Sales of second-hand cars in the last quarter surpassed pre-pandemic levels by 6.6 per cent but were roughly similar to the period from July to September 2020, when restrictions from the UK’s first lockdown were lifted. Summer is one of the busiest seasons for used car transactions.
It seems fairly obvious that our possible driverless future will cost many people their jobs, but that is still a long ways away and not even a sure thing that we’ll ever get there to begin with. In any case, Bloomberg says that some jobs will actually be created in the process.
Today, autonomous vehicle companies are starting to flesh out plans to commercialize self-driving technology. As they progress, some say many new types of AV jobs will be created. It’s too early to assess whether the jobs will be a net positive or negative for wages and employment in the transportation sector, but they do offer a glimpse into the future. One example is remote vehicle operators — these are the people who sit in front of video screens and communicate with robot cars for a living.
There’s a lot of jargon used to describe these jobs — tele-operators, remote assistance drivers, tele-assistants — but the main thing the AV companies want you to understand is that they are not remotely driving the car from a gaming console somewhere. The operators respond to questions from the car’s brain when it can’t figure out how to handle a situation: Is that car parked, or about to move? Is there room to navigate around roadway construction?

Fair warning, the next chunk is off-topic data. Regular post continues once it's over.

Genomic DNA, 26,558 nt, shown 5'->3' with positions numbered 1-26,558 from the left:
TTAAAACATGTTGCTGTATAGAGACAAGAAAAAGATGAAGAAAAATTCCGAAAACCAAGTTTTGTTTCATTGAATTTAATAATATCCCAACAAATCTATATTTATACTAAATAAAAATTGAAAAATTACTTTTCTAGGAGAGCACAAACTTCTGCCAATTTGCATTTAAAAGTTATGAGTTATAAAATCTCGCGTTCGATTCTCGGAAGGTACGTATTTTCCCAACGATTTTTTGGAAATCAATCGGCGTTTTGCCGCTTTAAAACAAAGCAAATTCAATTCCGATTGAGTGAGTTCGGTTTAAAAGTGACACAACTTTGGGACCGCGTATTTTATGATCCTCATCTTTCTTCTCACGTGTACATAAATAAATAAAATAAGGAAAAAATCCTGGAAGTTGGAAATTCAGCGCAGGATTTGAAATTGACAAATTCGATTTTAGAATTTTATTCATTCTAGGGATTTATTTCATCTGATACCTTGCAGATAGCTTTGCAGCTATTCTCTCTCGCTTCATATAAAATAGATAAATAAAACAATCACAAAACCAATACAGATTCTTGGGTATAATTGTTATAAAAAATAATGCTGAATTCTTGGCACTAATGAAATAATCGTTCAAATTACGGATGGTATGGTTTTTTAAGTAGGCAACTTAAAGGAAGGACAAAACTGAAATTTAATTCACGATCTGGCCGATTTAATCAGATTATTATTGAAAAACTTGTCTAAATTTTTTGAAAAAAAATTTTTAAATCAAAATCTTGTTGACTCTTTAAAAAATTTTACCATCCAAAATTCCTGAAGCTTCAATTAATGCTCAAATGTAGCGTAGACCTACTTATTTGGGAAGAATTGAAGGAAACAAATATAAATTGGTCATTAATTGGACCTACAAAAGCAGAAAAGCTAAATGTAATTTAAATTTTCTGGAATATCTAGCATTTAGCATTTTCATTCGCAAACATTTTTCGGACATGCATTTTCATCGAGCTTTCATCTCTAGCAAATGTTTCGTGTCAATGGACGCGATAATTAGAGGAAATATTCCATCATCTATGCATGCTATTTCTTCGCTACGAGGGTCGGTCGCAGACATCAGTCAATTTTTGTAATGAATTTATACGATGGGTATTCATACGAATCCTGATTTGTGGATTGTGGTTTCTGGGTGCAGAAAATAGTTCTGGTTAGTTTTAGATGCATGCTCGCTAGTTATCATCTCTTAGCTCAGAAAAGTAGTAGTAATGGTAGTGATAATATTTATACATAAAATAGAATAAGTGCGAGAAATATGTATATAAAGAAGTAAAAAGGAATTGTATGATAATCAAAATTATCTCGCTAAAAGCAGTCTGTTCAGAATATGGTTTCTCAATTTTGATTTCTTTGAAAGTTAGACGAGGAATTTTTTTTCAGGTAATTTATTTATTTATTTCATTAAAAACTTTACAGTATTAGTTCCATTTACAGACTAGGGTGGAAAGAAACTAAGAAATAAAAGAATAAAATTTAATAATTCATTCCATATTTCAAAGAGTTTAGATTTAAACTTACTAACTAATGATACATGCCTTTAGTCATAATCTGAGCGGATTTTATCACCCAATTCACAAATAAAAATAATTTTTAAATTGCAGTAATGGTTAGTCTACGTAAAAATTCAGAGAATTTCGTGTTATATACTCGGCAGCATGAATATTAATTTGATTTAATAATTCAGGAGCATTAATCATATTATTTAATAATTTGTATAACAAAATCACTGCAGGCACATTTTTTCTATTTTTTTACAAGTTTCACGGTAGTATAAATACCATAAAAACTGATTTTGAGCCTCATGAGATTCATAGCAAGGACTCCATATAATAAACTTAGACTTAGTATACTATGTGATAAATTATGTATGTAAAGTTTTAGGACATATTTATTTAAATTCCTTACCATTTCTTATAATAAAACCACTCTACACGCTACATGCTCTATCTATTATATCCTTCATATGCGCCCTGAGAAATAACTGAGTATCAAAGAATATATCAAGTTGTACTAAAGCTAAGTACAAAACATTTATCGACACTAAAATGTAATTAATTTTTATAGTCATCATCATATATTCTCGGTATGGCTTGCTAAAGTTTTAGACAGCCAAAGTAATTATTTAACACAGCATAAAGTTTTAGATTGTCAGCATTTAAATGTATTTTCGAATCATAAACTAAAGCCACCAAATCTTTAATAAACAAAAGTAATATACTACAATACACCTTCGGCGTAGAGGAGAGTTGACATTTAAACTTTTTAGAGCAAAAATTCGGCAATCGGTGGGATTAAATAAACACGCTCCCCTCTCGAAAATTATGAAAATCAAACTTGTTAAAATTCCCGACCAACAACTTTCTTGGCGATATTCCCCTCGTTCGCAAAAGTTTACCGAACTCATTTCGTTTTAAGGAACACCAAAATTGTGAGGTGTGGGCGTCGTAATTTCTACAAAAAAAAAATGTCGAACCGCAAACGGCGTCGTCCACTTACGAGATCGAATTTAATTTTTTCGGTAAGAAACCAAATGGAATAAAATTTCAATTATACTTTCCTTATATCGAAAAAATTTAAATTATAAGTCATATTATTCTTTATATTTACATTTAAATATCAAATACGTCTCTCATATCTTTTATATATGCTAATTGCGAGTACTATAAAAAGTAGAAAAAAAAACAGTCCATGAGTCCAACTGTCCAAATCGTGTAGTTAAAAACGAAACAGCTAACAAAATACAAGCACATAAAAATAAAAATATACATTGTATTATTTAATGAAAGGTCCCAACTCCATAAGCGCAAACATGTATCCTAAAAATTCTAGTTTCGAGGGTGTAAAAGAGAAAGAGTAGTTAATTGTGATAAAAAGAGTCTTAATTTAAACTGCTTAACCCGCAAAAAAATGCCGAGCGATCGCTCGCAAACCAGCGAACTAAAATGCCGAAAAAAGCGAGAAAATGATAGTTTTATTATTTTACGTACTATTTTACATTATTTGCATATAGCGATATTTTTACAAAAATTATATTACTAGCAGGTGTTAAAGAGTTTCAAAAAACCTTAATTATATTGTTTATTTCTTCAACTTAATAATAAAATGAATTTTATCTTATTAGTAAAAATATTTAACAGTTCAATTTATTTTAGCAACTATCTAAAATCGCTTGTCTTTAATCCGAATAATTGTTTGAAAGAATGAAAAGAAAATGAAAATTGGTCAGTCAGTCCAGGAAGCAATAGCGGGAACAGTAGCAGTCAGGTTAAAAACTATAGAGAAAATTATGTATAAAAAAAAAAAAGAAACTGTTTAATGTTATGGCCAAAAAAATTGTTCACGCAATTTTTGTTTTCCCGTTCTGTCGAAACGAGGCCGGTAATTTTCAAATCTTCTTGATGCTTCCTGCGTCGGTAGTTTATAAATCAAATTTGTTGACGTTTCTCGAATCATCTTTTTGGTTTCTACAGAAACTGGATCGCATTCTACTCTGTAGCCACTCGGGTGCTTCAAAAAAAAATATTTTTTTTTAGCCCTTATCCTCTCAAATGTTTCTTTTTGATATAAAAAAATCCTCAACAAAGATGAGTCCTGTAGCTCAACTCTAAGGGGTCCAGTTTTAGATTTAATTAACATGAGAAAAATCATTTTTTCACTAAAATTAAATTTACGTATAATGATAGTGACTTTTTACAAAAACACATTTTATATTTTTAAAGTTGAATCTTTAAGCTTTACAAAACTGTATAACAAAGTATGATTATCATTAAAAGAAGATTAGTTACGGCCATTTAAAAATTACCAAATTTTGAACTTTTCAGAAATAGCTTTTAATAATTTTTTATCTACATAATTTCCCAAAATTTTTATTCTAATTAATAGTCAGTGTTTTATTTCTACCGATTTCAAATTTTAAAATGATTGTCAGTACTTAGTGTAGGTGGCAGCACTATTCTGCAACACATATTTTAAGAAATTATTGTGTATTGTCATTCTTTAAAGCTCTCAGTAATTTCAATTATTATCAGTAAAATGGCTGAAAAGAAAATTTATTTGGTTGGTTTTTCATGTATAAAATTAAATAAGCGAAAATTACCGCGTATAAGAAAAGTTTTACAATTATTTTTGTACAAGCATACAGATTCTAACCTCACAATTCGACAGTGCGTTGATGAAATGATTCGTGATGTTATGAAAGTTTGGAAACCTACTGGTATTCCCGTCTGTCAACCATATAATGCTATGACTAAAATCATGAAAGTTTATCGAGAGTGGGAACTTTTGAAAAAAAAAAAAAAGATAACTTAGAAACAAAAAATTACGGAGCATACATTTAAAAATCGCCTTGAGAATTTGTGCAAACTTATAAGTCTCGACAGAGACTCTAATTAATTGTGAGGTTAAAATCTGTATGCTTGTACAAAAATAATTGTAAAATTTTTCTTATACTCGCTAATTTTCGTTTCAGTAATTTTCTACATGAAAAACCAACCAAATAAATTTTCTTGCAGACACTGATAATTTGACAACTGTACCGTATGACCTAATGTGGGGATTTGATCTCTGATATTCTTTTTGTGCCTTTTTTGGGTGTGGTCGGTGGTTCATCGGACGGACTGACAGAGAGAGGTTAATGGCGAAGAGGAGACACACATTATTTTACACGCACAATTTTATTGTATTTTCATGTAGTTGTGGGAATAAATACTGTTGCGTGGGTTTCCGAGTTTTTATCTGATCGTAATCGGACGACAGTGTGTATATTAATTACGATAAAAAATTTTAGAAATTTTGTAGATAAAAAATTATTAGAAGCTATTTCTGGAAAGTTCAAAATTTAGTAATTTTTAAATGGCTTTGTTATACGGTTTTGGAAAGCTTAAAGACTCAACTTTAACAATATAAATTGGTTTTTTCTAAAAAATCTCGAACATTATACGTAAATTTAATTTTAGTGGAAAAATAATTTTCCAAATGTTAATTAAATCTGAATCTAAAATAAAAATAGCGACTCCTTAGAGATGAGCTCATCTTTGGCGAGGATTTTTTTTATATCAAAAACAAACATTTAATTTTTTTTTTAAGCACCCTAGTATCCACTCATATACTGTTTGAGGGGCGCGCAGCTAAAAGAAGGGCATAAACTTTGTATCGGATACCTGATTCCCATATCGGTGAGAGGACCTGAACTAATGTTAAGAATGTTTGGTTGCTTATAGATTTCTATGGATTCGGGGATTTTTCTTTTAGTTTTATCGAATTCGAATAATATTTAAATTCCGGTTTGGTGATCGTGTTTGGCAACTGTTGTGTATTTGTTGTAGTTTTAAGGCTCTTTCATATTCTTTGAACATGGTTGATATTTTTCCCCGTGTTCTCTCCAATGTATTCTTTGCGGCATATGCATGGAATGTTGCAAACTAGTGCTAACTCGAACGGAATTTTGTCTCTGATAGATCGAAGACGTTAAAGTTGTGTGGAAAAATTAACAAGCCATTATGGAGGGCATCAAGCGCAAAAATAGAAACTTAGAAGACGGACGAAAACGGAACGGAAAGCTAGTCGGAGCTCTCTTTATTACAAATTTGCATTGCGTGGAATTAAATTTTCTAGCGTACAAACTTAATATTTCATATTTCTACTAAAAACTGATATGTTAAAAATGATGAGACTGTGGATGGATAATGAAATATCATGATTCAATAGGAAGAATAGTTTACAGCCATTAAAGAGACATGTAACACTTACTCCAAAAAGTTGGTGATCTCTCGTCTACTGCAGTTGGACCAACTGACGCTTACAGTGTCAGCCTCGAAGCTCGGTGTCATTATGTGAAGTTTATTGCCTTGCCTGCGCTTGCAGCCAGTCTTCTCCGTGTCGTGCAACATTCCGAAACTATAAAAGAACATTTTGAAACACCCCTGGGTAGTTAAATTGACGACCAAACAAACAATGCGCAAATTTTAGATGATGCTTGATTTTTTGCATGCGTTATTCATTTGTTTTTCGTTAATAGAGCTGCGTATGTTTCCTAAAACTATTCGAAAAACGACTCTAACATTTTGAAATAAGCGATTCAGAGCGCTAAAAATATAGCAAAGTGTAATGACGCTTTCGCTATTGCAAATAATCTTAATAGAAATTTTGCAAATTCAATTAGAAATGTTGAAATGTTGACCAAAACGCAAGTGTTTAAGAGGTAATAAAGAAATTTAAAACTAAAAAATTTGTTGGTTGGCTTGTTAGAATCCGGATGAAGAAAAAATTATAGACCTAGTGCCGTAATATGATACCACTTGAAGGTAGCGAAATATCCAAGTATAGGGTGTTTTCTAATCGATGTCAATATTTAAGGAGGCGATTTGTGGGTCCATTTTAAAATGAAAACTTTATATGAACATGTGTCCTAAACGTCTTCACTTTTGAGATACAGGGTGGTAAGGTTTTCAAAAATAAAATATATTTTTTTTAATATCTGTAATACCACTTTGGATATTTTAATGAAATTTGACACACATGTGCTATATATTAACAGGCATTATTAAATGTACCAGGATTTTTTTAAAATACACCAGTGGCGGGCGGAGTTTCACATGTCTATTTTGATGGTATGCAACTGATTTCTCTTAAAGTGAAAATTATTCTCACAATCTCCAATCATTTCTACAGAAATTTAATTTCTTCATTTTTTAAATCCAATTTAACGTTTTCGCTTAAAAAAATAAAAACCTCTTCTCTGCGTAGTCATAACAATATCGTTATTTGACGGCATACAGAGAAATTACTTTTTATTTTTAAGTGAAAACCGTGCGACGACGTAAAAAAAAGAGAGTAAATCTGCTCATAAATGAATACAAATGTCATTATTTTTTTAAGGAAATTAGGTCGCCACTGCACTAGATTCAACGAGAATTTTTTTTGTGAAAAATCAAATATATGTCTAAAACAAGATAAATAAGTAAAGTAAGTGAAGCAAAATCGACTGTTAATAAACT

AV companies are embracing these roles and betting they are going to need them for a long time. Waymo uses remote human operators. So do Aurora, Zoox, Cruise and Argo AI. Motional, the joint venture between Hyundai and Aptiv, plans to offer robo-taxi services with Lyft in U.S. cities starting in 2023. Last month, it signed a multi-year contract with an Israeli startup called Ottopia, which sells software that allows automated vehicles to communicate securely with human sitters, IT technicians, or customer service reps.
Remote vehicle assistance “will be an important part of our mass deployments for the foreseeable future,” Laura Major, Motional’s chief technology officer, told me in an email.